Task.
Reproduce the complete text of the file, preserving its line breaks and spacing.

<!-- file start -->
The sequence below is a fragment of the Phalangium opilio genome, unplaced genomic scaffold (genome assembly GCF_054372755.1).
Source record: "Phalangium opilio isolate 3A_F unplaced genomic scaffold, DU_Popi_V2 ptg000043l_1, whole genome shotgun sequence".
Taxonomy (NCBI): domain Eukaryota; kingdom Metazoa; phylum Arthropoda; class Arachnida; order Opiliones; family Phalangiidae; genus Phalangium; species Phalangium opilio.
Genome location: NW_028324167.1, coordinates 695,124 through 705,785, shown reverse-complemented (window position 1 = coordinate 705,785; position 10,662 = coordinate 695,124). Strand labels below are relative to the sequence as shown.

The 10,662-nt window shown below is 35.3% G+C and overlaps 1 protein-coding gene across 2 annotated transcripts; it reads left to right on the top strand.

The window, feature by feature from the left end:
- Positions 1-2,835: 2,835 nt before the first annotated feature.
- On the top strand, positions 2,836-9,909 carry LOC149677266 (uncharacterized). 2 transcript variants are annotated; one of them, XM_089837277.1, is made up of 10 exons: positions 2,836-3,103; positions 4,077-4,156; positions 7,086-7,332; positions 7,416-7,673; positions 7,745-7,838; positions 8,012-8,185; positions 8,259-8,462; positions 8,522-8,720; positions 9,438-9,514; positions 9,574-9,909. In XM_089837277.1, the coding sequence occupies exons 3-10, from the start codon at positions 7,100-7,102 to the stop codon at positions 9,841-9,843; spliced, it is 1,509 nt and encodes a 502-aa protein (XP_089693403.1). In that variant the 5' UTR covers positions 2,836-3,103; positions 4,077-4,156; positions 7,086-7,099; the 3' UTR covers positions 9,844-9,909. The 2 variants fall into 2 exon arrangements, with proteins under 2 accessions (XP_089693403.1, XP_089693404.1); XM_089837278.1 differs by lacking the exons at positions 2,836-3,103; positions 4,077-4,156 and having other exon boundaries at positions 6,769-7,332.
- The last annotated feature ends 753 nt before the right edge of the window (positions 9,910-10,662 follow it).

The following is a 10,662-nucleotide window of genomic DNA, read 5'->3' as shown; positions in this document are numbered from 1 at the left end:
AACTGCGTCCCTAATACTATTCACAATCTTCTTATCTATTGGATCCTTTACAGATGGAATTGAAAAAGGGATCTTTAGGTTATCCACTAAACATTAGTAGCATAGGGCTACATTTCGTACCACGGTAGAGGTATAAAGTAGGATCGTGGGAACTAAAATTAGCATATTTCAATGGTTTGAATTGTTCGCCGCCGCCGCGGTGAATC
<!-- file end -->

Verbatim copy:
The sequence below is a fragment of the Phalangium opilio genome, unplaced genomic scaffold (genome assembly GCF_054372755.1).
Source record: "Phalangium opilio isolate 3A_F unplaced genomic scaffold, DU_Popi_V2 ptg000043l_1, whole genome shotgun sequence".
Taxonomy (NCBI): domain Eukaryota; kingdom Metazoa; phylum Arthropoda; class Arachnida; order Opiliones; family Phalangiidae; genus Phalangium; species Phalangium opilio.
Genome location: NW_028324167.1, coordinates 695,124 through 705,785, shown reverse-complemented (window position 1 = coordinate 705,785; position 10,662 = coordinate 695,124). Strand labels below are relative to the sequence as shown.

The 10,662-nt window shown below is 35.3% G+C and overlaps 1 protein-coding gene across 2 annotated transcripts; it reads left to right on the top strand.

The window, feature by feature from the left end:
- Positions 1-2,835: 2,835 nt before the first annotated feature.
- On the top strand, positions 2,836-9,909 carry LOC149677266 (uncharacterized). 2 transcript variants are annotated; one of them, XM_089837277.1, is made up of 10 exons: positions 2,836-3,103; positions 4,077-4,156; positions 7,086-7,332; positions 7,416-7,673; positions 7,745-7,838; positions 8,012-8,185; positions 8,259-8,462; positions 8,522-8,720; positions 9,438-9,514; positions 9,574-9,909. In XM_089837277.1, the coding sequence occupies exons 3-10, from the start codon at positions 7,100-7,102 to the stop codon at positions 9,841-9,843; spliced, it is 1,509 nt and encodes a 502-aa protein (XP_089693403.1). In that variant the 5' UTR covers positions 2,836-3,103; positions 4,077-4,156; positions 7,086-7,099; the 3' UTR covers positions 9,844-9,909. The 2 variants fall into 2 exon arrangements, with proteins under 2 accessions (XP_089693403.1, XP_089693404.1); XM_089837278.1 differs by lacking the exons at positions 2,836-3,103; positions 4,077-4,156 and having other exon boundaries at positions 6,769-7,332.
- The last annotated feature ends 753 nt before the right edge of the window (positions 9,910-10,662 follow it).

The following is a 10,662-nucleotide window of genomic DNA, read 5'->3' as shown; positions in this document are numbered from 1 at the left end:
AACTGCGTCCCTAATACTATTCACAATCTTCTTATCTATTGGATCCTTTACAGATGGAATTGAAAAAGGGATCTTTAGGTTATCCACTAAACATTAGTAGCATAGGGCTACATTTCGTACCACGGTAGAGGTATAAAGTAGGATCGTGGGAACTAAAATTAGCATATTTCAATGGTTTGAATTGTTCGCCGCCGCCGCGGTGAATC